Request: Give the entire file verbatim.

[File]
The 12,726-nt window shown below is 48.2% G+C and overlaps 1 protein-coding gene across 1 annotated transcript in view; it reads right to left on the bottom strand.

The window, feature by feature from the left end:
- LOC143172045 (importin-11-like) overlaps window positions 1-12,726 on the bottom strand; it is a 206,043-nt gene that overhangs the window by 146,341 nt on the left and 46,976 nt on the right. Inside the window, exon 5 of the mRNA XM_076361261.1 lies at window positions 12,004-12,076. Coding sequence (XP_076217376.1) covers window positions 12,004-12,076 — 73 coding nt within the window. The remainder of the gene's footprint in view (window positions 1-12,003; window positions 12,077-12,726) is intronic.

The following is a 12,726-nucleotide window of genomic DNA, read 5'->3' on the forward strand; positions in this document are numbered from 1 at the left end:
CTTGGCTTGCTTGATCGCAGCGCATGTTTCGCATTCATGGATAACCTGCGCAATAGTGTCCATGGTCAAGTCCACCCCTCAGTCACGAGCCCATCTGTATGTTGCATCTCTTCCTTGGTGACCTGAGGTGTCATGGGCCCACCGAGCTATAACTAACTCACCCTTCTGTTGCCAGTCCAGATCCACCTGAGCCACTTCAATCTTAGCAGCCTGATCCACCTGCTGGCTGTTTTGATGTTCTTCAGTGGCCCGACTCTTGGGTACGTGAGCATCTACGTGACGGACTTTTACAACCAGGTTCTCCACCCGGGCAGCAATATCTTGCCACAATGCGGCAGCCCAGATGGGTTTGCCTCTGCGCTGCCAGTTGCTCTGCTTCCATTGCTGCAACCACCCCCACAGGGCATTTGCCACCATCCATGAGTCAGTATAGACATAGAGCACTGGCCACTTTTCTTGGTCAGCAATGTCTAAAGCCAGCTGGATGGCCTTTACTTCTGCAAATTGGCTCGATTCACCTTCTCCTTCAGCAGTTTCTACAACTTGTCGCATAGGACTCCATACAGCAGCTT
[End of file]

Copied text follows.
The 12,726-nt window shown below is 48.2% G+C and overlaps 1 protein-coding gene across 1 annotated transcript in view; it reads right to left on the bottom strand.

The window, feature by feature from the left end:
- LOC143172045 (importin-11-like) overlaps window positions 1-12,726 on the bottom strand; it is a 206,043-nt gene that overhangs the window by 146,341 nt on the left and 46,976 nt on the right. Inside the window, exon 5 of the mRNA XM_076361261.1 lies at window positions 12,004-12,076. Coding sequence (XP_076217376.1) covers window positions 12,004-12,076 — 73 coding nt within the window. The remainder of the gene's footprint in view (window positions 1-12,003; window positions 12,077-12,726) is intronic.

The following is a 12,726-nucleotide window of genomic DNA, read 5'->3' on the forward strand; positions in this document are numbered from 1 at the left end:
CTTGGCTTGCTTGATCGCAGCGCATGTTTCGCATTCATGGATAACCTGCGCAATAGTGTCCATGGTCAAGTCCACCCCTCAGTCACGAGCCCATCTGTATGTTGCATCTCTTCCTTGGTGACCTGAGGTGTCATGGGCCCACCGAGCTATAACTAACTCACCCTTCTGTTGCCAGTCCAGATCCACCTGAGCCACTTCAATCTTAGCAGCCTGATCCACCTGCTGGCTGTTTTGATGTTCTTCAGTGGCCCGACTCTTGGGTACGTGAGCATCTACGTGACGGACTTTTACAACCAGGTTCTCCACCCGGGCAGCAATATCTTGCCACAATGCGGCAGCCCAGATGGGTTTGCCTCTGCGCTGCCAGTTGCTCTGCTTCCATTGCTGCAACCACCCCCACAGGGCATTTGCCACCATCCATGAGTCAGTATAGACATAGAGCACTGGCCACTTTTCTTGGTCAGCAATGTCTAAAGCCAGCTGGATGGCCTTTACTTCTGCAAATTGGCTCGATTCACCTTCTCCTTCAGCAGTTTCTACAACTTGTCGCATAGGACTCCATACAGCAGCTT